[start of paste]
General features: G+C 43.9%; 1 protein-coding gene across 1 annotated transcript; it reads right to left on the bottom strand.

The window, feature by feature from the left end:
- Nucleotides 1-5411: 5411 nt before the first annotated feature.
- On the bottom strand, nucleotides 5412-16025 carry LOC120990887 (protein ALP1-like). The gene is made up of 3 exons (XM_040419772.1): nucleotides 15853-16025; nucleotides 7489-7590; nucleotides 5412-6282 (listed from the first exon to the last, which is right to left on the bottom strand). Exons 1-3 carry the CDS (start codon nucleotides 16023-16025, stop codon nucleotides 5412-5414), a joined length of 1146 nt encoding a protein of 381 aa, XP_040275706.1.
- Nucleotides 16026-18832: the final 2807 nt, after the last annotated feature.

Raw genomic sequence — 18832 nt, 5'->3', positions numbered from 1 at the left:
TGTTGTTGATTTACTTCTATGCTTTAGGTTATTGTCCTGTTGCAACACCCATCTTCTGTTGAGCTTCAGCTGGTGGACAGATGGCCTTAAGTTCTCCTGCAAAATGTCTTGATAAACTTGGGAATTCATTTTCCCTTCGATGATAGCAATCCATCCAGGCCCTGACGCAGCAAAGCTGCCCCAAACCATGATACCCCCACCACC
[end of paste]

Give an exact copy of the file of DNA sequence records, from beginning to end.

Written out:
General features: G+C 43.9%; 1 protein-coding gene across 1 annotated transcript; it reads right to left on the bottom strand.

The window, feature by feature from the left end:
- Nucleotides 1-5411: 5411 nt before the first annotated feature.
- On the bottom strand, nucleotides 5412-16025 carry LOC120990887 (protein ALP1-like). The gene is made up of 3 exons (XM_040419772.1): nucleotides 15853-16025; nucleotides 7489-7590; nucleotides 5412-6282 (listed from the first exon to the last, which is right to left on the bottom strand). Exons 1-3 carry the CDS (start codon nucleotides 16023-16025, stop codon nucleotides 5412-5414), a joined length of 1146 nt encoding a protein of 381 aa, XP_040275706.1.
- Nucleotides 16026-18832: the final 2807 nt, after the last annotated feature.

Raw genomic sequence — 18832 nt, 5'->3', positions numbered from 1 at the left:
TGTTGTTGATTTACTTCTATGCTTTAGGTTATTGTCCTGTTGCAACACCCATCTTCTGTTGAGCTTCAGCTGGTGGACAGATGGCCTTAAGTTCTCCTGCAAAATGTCTTGATAAACTTGGGAATTCATTTTCCCTTCGATGATAGCAATCCATCCAGGCCCTGACGCAGCAAAGCTGCCCCAAACCATGATACCCCCACCACC